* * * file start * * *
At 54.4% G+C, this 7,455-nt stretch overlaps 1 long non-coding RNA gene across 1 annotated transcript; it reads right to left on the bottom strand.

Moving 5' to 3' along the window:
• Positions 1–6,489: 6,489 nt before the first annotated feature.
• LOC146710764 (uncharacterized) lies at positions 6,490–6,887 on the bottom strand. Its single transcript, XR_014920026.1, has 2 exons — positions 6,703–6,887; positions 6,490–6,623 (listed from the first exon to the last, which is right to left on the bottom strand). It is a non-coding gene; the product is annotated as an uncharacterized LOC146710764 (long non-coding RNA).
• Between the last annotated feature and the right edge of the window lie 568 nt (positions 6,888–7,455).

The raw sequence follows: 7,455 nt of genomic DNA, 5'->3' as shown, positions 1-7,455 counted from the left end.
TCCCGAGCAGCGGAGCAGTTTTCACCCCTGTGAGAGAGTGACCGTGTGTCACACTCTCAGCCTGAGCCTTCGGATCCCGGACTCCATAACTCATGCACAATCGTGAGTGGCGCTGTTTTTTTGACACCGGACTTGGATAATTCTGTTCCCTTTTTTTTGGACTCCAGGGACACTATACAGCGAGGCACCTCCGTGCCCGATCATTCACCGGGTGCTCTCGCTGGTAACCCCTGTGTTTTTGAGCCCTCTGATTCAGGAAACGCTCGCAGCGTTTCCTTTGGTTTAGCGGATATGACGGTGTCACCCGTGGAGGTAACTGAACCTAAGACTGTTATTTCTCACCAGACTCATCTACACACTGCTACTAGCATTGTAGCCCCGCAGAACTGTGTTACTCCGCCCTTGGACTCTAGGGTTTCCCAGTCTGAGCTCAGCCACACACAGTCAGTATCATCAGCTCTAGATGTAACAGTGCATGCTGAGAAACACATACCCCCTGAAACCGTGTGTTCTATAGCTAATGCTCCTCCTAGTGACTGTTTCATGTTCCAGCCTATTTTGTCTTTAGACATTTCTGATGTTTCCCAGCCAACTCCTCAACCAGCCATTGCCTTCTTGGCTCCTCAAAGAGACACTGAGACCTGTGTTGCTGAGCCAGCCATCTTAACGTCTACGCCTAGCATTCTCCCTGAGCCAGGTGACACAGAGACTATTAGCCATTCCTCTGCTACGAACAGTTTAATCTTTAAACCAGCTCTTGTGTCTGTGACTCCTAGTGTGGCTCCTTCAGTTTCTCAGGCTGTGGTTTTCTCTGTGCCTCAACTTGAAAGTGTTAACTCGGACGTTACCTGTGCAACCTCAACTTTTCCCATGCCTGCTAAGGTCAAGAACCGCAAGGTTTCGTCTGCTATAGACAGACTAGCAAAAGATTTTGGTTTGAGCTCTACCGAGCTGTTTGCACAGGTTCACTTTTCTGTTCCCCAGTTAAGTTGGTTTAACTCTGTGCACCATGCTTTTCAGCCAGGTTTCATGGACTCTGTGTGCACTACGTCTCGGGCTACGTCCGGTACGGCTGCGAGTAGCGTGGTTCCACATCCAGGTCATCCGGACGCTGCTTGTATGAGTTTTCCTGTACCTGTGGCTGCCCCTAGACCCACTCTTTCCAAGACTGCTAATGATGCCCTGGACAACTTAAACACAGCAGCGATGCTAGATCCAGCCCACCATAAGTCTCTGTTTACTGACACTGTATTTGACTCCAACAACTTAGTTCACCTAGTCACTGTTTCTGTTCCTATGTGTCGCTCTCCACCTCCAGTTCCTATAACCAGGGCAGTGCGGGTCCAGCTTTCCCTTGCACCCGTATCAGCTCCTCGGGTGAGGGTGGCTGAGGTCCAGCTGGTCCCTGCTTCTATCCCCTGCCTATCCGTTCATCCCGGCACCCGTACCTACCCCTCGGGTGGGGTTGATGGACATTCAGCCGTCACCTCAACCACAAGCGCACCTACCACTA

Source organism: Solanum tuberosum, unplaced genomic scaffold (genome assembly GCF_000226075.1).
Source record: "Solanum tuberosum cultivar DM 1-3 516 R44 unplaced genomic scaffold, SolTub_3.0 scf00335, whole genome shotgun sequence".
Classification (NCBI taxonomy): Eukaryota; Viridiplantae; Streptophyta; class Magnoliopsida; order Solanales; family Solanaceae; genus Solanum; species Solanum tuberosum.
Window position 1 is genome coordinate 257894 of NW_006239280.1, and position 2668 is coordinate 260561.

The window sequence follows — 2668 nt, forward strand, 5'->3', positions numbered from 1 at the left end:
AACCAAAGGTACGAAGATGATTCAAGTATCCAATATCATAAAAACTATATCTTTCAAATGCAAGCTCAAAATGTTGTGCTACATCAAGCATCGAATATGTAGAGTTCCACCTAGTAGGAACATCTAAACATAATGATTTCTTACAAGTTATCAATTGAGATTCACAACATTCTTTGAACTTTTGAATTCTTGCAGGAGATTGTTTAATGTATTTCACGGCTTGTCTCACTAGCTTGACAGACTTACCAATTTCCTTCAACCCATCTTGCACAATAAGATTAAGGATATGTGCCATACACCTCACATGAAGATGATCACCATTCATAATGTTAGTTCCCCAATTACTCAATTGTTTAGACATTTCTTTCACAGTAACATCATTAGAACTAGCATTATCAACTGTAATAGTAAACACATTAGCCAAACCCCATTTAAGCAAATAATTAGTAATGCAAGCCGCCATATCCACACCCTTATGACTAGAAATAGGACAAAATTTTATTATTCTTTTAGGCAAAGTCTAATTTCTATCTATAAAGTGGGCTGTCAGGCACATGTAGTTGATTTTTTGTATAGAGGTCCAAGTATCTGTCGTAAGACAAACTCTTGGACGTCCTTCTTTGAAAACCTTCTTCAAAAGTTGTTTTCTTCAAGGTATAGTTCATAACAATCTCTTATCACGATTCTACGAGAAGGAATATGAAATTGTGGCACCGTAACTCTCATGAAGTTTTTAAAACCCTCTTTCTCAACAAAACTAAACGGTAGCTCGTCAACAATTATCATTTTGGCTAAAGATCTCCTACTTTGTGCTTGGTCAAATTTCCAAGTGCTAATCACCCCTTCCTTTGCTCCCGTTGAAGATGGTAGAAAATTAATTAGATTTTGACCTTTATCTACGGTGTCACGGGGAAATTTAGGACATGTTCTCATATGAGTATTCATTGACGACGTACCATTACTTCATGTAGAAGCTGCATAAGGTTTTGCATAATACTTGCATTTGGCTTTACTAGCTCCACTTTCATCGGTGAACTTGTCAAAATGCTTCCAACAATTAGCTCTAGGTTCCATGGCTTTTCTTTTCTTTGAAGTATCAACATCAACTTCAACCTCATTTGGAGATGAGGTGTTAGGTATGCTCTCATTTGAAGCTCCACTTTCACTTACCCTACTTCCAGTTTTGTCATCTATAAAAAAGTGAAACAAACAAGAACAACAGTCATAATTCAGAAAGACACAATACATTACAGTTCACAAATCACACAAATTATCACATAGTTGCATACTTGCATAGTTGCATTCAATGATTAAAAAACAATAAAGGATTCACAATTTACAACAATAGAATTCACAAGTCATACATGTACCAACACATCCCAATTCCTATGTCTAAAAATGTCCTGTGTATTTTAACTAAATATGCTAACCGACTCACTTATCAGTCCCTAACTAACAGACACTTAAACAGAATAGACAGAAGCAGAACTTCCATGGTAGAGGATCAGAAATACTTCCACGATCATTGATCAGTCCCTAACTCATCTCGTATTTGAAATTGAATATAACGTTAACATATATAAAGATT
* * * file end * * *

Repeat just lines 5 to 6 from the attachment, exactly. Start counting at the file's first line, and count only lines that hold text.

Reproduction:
• Between the last annotated feature and the right edge of the window lie 568 nt (positions 6,888–7,455).

The raw sequence follows: 7,455 nt of genomic DNA, 5'->3' as shown, positions 1-7,455 counted from the left end.